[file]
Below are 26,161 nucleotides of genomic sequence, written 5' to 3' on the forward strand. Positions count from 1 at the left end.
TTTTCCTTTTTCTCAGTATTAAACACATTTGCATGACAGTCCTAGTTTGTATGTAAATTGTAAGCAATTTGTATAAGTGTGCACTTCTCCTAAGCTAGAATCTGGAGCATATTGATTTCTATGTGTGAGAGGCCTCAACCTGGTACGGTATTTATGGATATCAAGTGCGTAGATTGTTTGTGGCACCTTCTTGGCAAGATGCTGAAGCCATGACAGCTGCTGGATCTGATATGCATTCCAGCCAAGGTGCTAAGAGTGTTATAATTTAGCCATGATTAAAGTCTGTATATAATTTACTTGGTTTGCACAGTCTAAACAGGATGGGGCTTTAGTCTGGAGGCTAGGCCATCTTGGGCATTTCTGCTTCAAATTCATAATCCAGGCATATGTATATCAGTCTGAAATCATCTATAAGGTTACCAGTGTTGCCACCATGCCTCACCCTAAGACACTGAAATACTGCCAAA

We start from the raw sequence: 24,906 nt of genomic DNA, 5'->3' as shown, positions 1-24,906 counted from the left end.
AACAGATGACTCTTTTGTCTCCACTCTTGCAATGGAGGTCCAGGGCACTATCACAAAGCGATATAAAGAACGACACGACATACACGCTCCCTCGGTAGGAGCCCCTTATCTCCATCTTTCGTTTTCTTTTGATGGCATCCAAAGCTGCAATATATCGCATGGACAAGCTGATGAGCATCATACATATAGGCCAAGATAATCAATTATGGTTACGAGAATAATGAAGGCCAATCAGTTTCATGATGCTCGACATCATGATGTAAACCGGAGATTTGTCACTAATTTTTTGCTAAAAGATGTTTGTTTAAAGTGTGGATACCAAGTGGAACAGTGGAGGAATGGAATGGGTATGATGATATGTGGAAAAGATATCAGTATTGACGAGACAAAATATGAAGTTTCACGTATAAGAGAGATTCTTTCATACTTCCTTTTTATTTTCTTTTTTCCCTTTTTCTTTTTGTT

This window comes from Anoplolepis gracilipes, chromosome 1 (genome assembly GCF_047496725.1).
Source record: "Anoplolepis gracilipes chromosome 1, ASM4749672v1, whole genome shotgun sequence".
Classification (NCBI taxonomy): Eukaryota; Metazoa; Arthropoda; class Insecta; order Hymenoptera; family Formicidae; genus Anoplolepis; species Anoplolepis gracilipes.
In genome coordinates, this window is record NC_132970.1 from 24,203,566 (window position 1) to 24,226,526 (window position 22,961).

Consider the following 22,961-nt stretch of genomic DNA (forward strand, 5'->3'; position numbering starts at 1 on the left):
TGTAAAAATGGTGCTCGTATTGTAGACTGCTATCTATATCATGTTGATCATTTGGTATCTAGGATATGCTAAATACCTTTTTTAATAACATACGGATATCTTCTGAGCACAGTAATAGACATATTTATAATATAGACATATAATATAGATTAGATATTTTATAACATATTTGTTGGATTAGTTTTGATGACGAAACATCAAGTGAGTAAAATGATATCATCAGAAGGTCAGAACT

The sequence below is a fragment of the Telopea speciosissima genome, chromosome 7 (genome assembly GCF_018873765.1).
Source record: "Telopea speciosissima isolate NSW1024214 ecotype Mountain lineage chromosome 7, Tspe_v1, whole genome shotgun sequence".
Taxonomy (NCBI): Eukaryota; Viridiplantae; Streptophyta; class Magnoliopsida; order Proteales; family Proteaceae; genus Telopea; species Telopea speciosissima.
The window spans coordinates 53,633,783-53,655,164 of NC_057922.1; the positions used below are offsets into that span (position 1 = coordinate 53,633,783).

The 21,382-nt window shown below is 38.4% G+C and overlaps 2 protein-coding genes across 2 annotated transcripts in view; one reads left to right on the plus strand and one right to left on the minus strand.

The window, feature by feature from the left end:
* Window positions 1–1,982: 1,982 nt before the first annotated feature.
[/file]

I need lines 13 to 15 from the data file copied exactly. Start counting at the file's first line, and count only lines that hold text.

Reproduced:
Taxonomy (NCBI): Eukaryota; Viridiplantae; Streptophyta; class Magnoliopsida; order Proteales; family Proteaceae; genus Telopea; species Telopea speciosissima.
The window spans coordinates 53,633,783-53,655,164 of NC_057922.1; the positions used below are offsets into that span (position 1 = coordinate 53,633,783).

The 21,382-nt window shown below is 38.4% G+C and overlaps 2 protein-coding genes across 2 annotated transcripts in view; one reads left to right on the plus strand and one right to left on the minus strand.